Mason is beyond doubt a competent story-teller. Whether the poignancy of Kondratiev’s life or his own stint as a press operator, he makes each account handsomely vivid. At times, the narration sounds too indulgent for comfort – for instance an elongated report of a London Underground carriage, seemingly to highlight a demographic divide, ornately informs us of Mason’s penchant for in-transit work and well-shined shoes among other things – but overall it’s a precise and passionate description of where we stand today and how we got there. Rather than unfairly link his stretched out tribute to Russian thought leaders with his Trotskyite roots, we should profusely thank Mason for having put the intractable political, economic and social problems of our times into perspective which should ideally set off fruitful debates rooted in honest introspection. Some of his insights are first-rate. Consider these:
“In an information society, no thought, debate or dream is wasted – whether conceived in a tent camp, prison cell or the ‘imagineering’ session of a startup company.”
“The elite and their supporters are lined up to defend the same core principles: high finance, low wages, secrecy, militarism, intellectual property and energy based on carbon. The bad news is that they control nearly every government in the world. The good news is that in most countries they enjoy very little consent or popularity among ordinary people.”
“The debate on Postcapitalism has come a long way since Peter Drucker, yet in another sense it has gone nowhere. It has been marked by speculative thinking, technobabble and a tendency to declare the existence of new systems rather than to explore their relationship to old realities.”
“All simple forms of finance now generate a market in complex finance higher up the chain: every house buyer or car driver is generating a knowable financial return somewhere in the system. Your mobile phone contract, gym membership, household energy – all your regular payments – are packaged into financial instruments, generating steady interest for an investor, long before you decide to buy them. And then somebody you have never met places a bet on whether you will make the payments.”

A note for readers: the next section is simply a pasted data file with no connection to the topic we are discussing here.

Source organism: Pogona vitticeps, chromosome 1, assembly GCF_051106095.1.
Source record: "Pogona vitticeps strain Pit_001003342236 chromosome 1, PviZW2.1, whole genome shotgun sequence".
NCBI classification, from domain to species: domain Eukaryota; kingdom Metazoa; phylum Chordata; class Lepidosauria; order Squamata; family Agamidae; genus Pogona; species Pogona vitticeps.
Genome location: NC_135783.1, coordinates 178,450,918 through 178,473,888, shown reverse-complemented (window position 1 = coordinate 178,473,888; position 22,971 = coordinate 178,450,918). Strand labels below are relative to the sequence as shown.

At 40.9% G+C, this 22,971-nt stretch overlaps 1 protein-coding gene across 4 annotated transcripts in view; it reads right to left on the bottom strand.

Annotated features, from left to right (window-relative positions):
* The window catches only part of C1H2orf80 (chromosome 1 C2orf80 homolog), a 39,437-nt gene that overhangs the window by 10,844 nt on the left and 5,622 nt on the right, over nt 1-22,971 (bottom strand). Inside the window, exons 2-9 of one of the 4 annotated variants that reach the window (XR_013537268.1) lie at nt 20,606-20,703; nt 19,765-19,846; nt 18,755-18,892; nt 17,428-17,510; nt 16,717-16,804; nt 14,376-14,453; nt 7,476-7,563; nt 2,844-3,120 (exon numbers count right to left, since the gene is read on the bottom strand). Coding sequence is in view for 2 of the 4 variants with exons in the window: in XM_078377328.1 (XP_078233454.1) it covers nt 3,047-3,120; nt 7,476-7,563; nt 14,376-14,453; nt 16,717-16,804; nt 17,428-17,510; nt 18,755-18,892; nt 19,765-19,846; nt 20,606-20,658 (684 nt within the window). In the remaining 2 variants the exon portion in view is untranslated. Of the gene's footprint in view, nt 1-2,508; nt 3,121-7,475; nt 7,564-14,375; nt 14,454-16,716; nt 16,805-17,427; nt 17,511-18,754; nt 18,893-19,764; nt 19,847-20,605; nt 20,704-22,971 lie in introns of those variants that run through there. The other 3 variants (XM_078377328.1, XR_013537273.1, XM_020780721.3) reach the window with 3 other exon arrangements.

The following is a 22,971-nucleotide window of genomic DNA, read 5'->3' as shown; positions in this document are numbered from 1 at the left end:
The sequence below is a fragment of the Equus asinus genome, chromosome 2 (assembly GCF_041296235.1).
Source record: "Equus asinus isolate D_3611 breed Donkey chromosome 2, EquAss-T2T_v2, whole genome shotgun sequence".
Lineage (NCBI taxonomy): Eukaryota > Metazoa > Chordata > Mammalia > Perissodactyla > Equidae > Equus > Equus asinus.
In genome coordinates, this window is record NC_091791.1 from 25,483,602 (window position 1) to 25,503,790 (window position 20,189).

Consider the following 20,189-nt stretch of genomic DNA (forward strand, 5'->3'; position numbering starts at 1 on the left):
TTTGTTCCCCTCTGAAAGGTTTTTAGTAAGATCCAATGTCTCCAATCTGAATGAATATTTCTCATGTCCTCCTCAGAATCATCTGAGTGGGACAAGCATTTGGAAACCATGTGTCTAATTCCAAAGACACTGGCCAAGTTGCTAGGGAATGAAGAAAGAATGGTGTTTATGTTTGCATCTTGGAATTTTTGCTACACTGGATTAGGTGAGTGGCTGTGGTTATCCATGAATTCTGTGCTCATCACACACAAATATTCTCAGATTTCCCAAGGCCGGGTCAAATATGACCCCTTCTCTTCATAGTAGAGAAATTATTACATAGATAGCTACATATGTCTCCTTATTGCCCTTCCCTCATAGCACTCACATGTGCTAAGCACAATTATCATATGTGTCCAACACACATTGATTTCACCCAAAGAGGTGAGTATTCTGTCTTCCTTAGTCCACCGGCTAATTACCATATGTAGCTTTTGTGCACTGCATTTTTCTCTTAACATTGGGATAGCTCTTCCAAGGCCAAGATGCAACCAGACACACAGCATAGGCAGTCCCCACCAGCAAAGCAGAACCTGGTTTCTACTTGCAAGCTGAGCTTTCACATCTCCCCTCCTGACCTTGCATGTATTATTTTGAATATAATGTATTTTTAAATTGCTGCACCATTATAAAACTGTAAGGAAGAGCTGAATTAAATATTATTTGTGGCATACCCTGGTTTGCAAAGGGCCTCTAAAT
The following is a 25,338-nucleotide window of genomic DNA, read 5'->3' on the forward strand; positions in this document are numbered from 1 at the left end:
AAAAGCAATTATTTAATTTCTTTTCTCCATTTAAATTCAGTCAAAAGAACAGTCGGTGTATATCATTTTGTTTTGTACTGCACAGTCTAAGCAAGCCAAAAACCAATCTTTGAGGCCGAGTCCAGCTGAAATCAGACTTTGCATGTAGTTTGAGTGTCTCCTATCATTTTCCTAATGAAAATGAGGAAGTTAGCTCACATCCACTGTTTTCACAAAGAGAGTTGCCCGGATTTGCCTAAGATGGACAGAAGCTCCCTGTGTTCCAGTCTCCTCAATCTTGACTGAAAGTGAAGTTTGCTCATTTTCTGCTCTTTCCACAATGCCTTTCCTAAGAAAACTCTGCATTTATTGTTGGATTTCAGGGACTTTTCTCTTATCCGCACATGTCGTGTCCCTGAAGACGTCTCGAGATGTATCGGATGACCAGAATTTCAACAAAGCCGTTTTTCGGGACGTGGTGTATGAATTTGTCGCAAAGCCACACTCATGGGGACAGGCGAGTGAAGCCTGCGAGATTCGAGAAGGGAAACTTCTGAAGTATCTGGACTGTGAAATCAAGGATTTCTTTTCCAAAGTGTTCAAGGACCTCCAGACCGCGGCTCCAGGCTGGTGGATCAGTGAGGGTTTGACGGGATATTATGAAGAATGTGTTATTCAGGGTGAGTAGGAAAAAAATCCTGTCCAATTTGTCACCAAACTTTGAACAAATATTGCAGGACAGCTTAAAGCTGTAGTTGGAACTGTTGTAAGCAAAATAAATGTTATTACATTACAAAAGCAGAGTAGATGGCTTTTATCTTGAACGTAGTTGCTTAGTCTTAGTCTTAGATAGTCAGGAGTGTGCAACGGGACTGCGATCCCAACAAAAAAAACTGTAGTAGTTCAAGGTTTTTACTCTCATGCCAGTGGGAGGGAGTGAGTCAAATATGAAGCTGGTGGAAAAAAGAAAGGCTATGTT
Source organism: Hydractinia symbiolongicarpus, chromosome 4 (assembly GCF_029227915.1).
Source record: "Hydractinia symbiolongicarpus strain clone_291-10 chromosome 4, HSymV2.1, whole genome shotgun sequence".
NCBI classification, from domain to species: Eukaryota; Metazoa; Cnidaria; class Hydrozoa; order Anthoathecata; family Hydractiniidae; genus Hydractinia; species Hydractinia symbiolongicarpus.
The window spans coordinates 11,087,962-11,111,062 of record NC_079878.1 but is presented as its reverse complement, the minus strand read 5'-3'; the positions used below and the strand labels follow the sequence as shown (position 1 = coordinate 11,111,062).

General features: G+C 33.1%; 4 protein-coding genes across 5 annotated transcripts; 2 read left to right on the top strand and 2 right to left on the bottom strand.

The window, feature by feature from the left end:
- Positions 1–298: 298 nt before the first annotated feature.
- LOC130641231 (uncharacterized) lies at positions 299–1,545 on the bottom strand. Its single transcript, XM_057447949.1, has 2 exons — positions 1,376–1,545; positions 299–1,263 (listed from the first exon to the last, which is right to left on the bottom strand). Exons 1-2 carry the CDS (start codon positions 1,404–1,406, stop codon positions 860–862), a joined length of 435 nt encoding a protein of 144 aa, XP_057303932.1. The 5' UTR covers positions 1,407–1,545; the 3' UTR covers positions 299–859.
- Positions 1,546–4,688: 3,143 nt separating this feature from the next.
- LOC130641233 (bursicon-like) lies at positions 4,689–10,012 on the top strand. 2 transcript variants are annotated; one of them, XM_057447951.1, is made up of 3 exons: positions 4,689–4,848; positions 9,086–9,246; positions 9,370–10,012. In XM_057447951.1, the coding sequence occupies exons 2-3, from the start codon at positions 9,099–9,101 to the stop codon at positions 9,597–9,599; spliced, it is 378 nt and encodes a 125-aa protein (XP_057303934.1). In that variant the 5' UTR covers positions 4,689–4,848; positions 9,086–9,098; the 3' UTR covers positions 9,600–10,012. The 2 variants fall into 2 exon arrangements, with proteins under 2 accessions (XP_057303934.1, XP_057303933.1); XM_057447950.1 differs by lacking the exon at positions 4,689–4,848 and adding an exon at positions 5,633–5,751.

“Kondratieff’s real crime, in the eyes of his persecutors, was to think the unthinkable about capitalism: that instead of collapsing under crisis, capitalism generally adapts and mutates.”
“The problem is, mainstream economics does not understand its own limitations. The more complete it became as an academic discipline describing an abstract, static and immutable reality, the less it understood change.”
“Now though, we have a new problem: demographic ageing. There are no activists to drop banners from buildings to protest against ageing, there are no ministries for ageing, no prestigious scientific panel or global negotiations. Yet it is potentially as big an external shock as climate change – and its impact will be much more immediately economic.”
“The successful crooks and dictators of the emerging world have already bought influence and respectability: you can feel their power as you walk through the door of certain law firms, PR consultancies and even corporations.”
However Mason’s bet on the impending doom of capitalism, rather on its dead end in its present form, is based on a wobbly compendium - the trigger of 2008 meltdown, Mason’s first-hand reportage of ‘edge places of the world’, selective statistics borrowed from Organization for Economic Co-operation and Development (OECD) and the staggeringly disruptive power of the Wikipedia model among others. Without bothering to tell us exactly how capitalism will go to wrack and ruin, he puts forth a case for Postcapitalism, ostensibly beyond ‘the incoherence of conventional protest movements’, as a definitive Masonic solution ‘for a substantially better future that what capitalism would offer by the mid-twenty-first century.’
He calls his book a guide, but spells out his aim as ‘not to provide an economic strategy or a guide to organization.’ He’s here only to map the new contradictions of capitalism to serve as credible co-ordinates for ‘people, movements and parties’ for the ‘journey they’re trying to make.’ The proposed plan is titled ‘Project Zero’ after the significance of zero in each of the targets: zero-carbon energy, production at zero marginal cost and near-zero labour time. Project Zero proposals, should account for, Mason cautions, five key principles to avoid past failures –small scale tests and repeated modeling of macro-economic impact, design for ecological sustainability, human perceptions along with values of economic and social justice, ubiquity of change agents across all strata and making the most of the power of information.